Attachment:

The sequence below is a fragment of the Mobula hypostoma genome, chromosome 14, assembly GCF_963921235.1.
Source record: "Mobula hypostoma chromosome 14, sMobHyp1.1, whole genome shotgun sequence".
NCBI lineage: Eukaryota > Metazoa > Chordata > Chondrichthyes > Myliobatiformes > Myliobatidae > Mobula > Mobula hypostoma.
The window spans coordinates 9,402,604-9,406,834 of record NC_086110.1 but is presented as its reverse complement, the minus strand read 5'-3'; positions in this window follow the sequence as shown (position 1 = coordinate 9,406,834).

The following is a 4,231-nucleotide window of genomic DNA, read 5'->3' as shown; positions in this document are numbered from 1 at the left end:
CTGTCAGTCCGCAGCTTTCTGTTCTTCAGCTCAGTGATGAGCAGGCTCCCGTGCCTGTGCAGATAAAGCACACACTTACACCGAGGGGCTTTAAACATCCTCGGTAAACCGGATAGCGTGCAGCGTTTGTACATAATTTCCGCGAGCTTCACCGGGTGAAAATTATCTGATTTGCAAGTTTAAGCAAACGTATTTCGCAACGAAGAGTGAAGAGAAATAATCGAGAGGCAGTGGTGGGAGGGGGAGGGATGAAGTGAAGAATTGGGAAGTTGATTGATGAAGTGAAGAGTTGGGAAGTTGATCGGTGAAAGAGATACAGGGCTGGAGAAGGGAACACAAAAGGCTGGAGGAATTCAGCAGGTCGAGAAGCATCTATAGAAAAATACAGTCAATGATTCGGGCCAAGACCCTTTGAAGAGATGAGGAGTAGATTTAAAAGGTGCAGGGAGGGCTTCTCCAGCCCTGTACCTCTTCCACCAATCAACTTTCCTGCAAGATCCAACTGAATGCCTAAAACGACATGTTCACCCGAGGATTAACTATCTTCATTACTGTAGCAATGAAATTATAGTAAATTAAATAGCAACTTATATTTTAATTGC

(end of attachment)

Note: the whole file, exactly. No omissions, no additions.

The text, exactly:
The sequence below is a fragment of the Mobula hypostoma genome, chromosome 14, assembly GCF_963921235.1.
Source record: "Mobula hypostoma chromosome 14, sMobHyp1.1, whole genome shotgun sequence".
NCBI lineage: Eukaryota > Metazoa > Chordata > Chondrichthyes > Myliobatiformes > Myliobatidae > Mobula > Mobula hypostoma.
The window spans coordinates 9,402,604-9,406,834 of record NC_086110.1 but is presented as its reverse complement, the minus strand read 5'-3'; positions in this window follow the sequence as shown (position 1 = coordinate 9,406,834).

The following is a 4,231-nucleotide window of genomic DNA, read 5'->3' as shown; positions in this document are numbered from 1 at the left end:
CTGTCAGTCCGCAGCTTTCTGTTCTTCAGCTCAGTGATGAGCAGGCTCCCGTGCCTGTGCAGATAAAGCACACACTTACACCGAGGGGCTTTAAACATCCTCGGTAAACCGGATAGCGTGCAGCGTTTGTACATAATTTCCGCGAGCTTCACCGGGTGAAAATTATCTGATTTGCAAGTTTAAGCAAACGTATTTCGCAACGAAGAGTGAAGAGAAATAATCGAGAGGCAGTGGTGGGAGGGGGAGGGATGAAGTGAAGAATTGGGAAGTTGATTGATGAAGTGAAGAGTTGGGAAGTTGATCGGTGAAAGAGATACAGGGCTGGAGAAGGGAACACAAAAGGCTGGAGGAATTCAGCAGGTCGAGAAGCATCTATAGAAAAATACAGTCAATGATTCGGGCCAAGACCCTTTGAAGAGATGAGGAGTAGATTTAAAAGGTGCAGGGAGGGCTTCTCCAGCCCTGTACCTCTTCCACCAATCAACTTTCCTGCAAGATCCAACTGAATGCCTAAAACGACATGTTCACCCGAGGATTAACTATCTTCATTACTGTAGCAATGAAATTATAGTAAATTAAATAGCAACTTATATTTTAATTGC